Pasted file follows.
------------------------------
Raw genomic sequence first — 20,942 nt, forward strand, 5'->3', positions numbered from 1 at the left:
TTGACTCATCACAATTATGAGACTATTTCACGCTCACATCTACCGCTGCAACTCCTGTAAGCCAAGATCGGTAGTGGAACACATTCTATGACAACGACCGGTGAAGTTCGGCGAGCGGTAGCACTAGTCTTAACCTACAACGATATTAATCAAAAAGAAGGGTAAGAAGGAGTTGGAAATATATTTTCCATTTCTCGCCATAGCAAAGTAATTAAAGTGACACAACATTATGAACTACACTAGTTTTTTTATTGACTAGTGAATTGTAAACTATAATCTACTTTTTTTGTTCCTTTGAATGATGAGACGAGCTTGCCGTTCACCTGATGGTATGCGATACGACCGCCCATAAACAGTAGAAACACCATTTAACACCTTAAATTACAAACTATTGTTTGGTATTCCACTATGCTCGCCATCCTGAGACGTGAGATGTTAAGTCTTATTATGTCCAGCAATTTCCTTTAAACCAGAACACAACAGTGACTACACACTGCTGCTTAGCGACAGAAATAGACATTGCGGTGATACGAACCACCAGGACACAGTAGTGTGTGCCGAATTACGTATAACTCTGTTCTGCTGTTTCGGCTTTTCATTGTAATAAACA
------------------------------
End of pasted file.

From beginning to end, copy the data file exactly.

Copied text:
Raw genomic sequence first — 20,942 nt, forward strand, 5'->3', positions numbered from 1 at the left:
TTGACTCATCACAATTATGAGACTATTTCACGCTCACATCTACCGCTGCAACTCCTGTAAGCCAAGATCGGTAGTGGAACACATTCTATGACAACGACCGGTGAAGTTCGGCGAGCGGTAGCACTAGTCTTAACCTACAACGATATTAATCAAAAAGAAGGGTAAGAAGGAGTTGGAAATATATTTTCCATTTCTCGCCATAGCAAAGTAATTAAAGTGACACAACATTATGAACTACACTAGTTTTTTTATTGACTAGTGAATTGTAAACTATAATCTACTTTTTTTGTTCCTTTGAATGATGAGACGAGCTTGCCGTTCACCTGATGGTATGCGATACGACCGCCCATAAACAGTAGAAACACCATTTAACACCTTAAATTACAAACTATTGTTTGGTATTCCACTATGCTCGCCATCCTGAGACGTGAGATGTTAAGTCTTATTATGTCCAGCAATTTCCTTTAAACCAGAACACAACAGTGACTACACACTGCTGCTTAGCGACAGAAATAGACATTGCGGTGATACGAACCACCAGGACACAGTAGTGTGTGCCGAATTACGTATAACTCTGTTCTGCTGTTTCGGCTTTTCATTGTAATAAACA